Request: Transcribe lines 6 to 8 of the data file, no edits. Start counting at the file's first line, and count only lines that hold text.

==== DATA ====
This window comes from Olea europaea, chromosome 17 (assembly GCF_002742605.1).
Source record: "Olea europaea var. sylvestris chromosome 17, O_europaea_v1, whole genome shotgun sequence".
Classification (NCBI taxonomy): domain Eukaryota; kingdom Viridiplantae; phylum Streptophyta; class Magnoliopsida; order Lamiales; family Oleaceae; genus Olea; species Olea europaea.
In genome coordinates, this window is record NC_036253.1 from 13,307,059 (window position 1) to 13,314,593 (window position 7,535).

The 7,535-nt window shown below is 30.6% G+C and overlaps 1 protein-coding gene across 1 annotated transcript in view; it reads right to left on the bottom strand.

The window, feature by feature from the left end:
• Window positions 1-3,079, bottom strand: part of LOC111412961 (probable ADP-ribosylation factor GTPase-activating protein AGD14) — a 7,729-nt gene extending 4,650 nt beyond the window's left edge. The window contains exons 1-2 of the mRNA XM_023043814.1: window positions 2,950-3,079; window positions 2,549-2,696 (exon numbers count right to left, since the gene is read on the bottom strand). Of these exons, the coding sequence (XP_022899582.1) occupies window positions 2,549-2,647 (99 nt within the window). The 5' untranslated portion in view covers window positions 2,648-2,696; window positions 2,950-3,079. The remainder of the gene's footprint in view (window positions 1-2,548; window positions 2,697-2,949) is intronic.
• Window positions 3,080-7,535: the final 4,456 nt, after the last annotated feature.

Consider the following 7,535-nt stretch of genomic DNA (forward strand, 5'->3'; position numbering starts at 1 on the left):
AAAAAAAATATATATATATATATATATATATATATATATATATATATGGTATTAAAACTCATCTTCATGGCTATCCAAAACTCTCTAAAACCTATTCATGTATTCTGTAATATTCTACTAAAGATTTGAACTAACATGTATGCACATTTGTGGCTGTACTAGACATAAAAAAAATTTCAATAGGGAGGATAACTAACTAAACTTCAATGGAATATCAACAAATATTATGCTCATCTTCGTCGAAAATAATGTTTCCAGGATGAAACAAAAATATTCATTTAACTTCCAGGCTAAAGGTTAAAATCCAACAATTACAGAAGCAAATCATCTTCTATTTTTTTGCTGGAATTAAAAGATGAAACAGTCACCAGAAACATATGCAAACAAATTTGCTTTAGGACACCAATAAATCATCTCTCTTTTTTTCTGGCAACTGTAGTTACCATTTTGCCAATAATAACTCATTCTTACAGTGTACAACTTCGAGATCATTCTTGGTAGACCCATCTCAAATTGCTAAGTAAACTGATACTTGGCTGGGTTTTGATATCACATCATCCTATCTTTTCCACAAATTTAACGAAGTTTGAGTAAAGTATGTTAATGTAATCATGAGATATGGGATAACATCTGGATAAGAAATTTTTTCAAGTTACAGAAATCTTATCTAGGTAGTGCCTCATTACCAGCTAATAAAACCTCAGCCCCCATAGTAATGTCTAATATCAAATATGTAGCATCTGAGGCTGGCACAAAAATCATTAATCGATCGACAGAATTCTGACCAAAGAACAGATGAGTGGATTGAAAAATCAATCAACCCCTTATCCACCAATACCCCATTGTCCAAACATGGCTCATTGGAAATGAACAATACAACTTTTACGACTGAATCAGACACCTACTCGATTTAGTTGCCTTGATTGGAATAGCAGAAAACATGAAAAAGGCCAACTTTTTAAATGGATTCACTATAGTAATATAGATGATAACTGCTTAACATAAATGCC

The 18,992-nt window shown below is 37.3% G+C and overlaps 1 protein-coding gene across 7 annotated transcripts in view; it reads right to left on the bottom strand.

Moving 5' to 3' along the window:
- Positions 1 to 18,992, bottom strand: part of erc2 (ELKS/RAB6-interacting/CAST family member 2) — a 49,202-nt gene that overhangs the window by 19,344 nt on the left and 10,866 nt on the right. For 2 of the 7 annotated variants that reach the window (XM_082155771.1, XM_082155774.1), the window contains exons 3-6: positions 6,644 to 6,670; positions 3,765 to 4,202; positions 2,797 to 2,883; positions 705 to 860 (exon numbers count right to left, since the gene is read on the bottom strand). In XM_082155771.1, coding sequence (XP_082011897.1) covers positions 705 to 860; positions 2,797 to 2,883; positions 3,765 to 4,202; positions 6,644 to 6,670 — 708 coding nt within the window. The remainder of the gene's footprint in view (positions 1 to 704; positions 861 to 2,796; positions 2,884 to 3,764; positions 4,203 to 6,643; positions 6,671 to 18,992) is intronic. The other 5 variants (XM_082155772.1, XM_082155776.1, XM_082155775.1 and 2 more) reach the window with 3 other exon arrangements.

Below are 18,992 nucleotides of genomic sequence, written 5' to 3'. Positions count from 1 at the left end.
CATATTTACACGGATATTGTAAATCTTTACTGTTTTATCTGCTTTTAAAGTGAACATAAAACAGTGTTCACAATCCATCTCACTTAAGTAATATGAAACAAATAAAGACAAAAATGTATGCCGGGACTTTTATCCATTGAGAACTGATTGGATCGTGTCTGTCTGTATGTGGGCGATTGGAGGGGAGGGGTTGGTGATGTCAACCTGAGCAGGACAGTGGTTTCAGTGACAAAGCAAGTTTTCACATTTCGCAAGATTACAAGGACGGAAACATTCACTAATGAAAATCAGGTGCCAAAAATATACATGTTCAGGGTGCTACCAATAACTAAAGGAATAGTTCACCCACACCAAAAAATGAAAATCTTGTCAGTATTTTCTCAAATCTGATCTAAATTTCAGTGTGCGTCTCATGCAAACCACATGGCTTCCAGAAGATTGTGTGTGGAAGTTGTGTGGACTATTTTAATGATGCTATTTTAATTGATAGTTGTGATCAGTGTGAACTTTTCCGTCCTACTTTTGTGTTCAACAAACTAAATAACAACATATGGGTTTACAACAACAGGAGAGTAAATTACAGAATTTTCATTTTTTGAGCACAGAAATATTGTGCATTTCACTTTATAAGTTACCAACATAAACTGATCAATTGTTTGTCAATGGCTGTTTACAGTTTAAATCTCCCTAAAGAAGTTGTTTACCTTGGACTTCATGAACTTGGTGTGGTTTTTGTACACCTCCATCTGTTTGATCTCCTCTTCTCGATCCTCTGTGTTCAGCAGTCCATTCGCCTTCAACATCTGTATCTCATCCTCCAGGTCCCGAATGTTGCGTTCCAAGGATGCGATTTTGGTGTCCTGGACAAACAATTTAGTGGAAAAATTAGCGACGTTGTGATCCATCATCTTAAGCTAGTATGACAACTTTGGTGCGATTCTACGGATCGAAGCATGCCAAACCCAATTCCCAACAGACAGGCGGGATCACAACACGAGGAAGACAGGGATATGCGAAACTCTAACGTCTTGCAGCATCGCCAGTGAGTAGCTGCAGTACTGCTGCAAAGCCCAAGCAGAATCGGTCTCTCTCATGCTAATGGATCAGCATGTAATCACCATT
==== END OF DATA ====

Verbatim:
The window, feature by feature from the left end:
• Window positions 1-3,079, bottom strand: part of LOC111412961 (probable ADP-ribosylation factor GTPase-activating protein AGD14) — a 7,729-nt gene extending 4,650 nt beyond the window's left edge. The window contains exons 1-2 of the mRNA XM_023043814.1: window positions 2,950-3,079; window positions 2,549-2,696 (exon numbers count right to left, since the gene is read on the bottom strand). Of these exons, the coding sequence (XP_022899582.1) occupies window positions 2,549-2,647 (99 nt within the window). The 5' untranslated portion in view covers window positions 2,648-2,696; window positions 2,950-3,079. The remainder of the gene's footprint in view (window positions 1-2,548; window positions 2,697-2,949) is intronic.
• Window positions 3,080-7,535: the final 4,456 nt, after the last annotated feature.